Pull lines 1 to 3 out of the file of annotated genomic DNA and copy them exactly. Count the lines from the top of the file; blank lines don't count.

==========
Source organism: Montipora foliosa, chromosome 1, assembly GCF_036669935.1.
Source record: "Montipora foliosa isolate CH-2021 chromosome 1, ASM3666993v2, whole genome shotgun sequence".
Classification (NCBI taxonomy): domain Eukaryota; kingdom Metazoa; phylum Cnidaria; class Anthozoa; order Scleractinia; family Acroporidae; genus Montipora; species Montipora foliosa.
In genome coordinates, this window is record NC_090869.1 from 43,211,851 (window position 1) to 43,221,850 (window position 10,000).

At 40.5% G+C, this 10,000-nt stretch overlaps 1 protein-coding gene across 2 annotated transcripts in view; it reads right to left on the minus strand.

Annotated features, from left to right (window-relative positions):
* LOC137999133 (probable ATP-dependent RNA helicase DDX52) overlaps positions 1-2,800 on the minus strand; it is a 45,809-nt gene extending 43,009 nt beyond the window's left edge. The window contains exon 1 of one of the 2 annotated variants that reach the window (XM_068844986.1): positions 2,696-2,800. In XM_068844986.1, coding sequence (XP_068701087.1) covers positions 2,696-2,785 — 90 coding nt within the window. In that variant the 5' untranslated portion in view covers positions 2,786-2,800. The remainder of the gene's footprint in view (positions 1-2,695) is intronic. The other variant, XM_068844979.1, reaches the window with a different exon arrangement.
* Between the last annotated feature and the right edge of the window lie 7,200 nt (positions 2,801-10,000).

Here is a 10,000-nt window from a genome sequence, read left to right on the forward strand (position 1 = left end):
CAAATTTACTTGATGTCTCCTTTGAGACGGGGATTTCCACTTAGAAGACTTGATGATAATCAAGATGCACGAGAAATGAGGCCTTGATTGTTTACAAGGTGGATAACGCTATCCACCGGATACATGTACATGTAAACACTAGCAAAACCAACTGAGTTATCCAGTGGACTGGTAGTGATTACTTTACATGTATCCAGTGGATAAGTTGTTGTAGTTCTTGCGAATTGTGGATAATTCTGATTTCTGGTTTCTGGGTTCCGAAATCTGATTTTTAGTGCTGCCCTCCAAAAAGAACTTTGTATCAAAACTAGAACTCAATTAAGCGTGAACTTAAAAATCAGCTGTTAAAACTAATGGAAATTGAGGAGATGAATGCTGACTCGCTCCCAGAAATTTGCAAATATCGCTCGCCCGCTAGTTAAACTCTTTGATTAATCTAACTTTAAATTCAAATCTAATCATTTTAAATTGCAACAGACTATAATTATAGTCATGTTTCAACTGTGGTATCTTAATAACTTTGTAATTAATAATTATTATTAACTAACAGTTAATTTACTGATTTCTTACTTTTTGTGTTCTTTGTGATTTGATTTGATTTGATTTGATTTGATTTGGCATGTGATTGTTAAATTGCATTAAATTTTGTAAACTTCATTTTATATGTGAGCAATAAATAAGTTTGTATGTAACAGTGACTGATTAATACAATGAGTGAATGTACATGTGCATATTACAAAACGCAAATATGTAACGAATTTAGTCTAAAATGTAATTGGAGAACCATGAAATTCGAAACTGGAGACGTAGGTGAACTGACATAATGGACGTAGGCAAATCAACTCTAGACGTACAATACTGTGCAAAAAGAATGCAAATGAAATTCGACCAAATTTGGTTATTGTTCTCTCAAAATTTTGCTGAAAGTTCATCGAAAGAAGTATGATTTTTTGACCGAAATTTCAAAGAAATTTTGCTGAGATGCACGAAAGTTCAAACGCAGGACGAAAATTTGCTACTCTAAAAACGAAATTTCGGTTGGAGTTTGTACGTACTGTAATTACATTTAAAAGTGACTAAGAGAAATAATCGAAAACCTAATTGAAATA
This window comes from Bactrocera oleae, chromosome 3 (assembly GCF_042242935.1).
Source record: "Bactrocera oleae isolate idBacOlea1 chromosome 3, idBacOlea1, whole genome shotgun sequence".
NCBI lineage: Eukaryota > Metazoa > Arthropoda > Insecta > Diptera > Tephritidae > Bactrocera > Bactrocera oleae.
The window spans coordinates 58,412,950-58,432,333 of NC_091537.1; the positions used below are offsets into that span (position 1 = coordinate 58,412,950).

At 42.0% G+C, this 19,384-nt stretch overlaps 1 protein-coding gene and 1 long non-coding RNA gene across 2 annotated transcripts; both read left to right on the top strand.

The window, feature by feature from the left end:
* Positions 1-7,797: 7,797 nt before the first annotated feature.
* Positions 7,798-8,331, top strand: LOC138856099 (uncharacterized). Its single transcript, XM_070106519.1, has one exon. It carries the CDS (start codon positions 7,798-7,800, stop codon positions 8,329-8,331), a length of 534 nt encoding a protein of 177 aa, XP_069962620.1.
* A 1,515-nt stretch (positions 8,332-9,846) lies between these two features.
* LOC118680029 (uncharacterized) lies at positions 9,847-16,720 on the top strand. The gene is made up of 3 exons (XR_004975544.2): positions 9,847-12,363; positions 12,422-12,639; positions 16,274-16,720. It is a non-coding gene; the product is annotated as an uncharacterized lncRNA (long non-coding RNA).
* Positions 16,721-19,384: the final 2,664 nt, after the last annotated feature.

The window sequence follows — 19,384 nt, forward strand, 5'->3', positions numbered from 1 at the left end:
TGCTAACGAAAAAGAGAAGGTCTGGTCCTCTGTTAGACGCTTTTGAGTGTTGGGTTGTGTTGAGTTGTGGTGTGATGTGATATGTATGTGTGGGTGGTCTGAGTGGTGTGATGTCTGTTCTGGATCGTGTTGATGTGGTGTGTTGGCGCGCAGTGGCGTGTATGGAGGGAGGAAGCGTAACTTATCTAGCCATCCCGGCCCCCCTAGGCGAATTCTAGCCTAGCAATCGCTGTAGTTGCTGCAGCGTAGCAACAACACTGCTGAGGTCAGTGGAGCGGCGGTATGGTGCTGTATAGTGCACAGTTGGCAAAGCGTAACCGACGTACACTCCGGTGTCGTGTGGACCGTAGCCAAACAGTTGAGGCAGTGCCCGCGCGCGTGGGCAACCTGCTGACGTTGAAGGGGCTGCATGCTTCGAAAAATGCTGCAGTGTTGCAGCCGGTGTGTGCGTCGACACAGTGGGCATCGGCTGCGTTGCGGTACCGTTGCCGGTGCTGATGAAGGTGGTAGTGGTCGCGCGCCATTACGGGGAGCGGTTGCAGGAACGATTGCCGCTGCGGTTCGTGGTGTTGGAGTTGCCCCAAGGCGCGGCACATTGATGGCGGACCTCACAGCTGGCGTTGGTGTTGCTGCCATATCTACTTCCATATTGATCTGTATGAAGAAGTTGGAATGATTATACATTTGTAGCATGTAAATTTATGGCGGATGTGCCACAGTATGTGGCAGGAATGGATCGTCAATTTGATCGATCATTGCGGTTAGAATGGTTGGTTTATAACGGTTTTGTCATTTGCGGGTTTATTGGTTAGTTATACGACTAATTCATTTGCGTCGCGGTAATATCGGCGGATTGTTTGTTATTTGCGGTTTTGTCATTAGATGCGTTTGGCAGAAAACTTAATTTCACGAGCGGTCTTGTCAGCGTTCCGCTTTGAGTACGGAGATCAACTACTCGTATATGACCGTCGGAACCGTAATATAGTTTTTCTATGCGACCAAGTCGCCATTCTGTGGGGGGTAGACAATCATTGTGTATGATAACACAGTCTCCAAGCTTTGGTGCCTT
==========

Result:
Source organism: Montipora foliosa, chromosome 1, assembly GCF_036669935.1.
Source record: "Montipora foliosa isolate CH-2021 chromosome 1, ASM3666993v2, whole genome shotgun sequence".
Classification (NCBI taxonomy): domain Eukaryota; kingdom Metazoa; phylum Cnidaria; class Anthozoa; order Scleractinia; family Acroporidae; genus Montipora; species Montipora foliosa.